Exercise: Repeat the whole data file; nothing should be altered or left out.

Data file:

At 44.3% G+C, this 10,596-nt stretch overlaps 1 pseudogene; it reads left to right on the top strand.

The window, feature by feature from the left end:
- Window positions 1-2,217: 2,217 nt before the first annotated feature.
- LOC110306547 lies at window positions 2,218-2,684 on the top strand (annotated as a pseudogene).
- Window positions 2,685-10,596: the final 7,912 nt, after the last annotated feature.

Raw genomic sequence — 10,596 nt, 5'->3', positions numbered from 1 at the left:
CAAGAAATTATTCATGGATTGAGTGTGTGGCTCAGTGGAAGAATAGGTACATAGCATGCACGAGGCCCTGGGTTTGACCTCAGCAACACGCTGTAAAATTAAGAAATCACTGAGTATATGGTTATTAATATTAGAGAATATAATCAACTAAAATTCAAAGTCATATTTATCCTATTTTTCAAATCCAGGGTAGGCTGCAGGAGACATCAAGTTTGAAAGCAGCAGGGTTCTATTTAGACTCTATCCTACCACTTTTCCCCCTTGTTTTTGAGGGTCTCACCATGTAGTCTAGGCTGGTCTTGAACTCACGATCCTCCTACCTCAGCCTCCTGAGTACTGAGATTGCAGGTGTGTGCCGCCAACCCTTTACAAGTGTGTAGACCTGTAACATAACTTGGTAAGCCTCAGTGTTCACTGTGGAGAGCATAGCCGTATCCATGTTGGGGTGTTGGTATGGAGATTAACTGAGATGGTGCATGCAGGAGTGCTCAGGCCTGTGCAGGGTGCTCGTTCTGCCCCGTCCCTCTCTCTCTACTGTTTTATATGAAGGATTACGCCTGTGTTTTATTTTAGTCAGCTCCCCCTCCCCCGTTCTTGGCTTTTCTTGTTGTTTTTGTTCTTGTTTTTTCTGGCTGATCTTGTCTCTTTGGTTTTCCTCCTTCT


At 44.3% G+C, this 10,596-nt stretch overlaps 1 pseudogene; it reads left to right on the top strand.

The window, feature by feature from the left end:
- Window positions 1-2,217: 2,217 nt before the first annotated feature.
- LOC110306547 lies at window positions 2,218-2,684 on the top strand (annotated as a pseudogene).
- Window positions 2,685-10,596: the final 7,912 nt, after the last annotated feature.

Raw genomic sequence — 10,596 nt, 5'->3', positions numbered from 1 at the left:
CAAGAAATTATTCATGGATTGAGTGTGTGGCTCAGTGGAAGAATAGGTACATAGCATGCACGAGGCCCTGGGTTTGACCTCAGCAACACGCTGTAAAATTAAGAAATCACTGAGTATATGGTTATTAATATTAGAGAATATAATCAACTAAAATTCAAAGTCATATTTATCCTATTTTTCAAATCCAGGGTAGGCTGCAGGAGACATCAAGTTTGAAAGCAGCAGGGTTCTATTTAGACTCTATCCTACCACTTTTCCCCCTTGTTTTTGAGGGTCTCACCATGTAGTCTAGGCTGGTCTTGAACTCACGATCCTCCTACCTCAGCCTCCTGAGTACTGAGATTGCAGGTGTGTGCCGCCAACCCTTTACAAGTGTGTAGACCTGTAACATAACTTGGTAAGCCTCAGTGTTCACTGTGGAGAGCATAGCCGTATCCATGTTGGGGTGTTGGTATGGAGATTAACTGAGATGGTGCATGCAGGAGTGCTCAGGCCTGTGCAGGGTGCTCGTTCTGCCCCGTCCCTCTCTCTCTACTGTTTTATATGAAGGATTACGCCTGTGTTTTATTTTAGTCAGCTCCCCCTCCCCCGTTCTTGGCTTTTCTTGTTGTTTTTGTTCTTGTTTTTTCTGGCTGATCTTGTCTCTTTGGTTTTCCTCCTTCT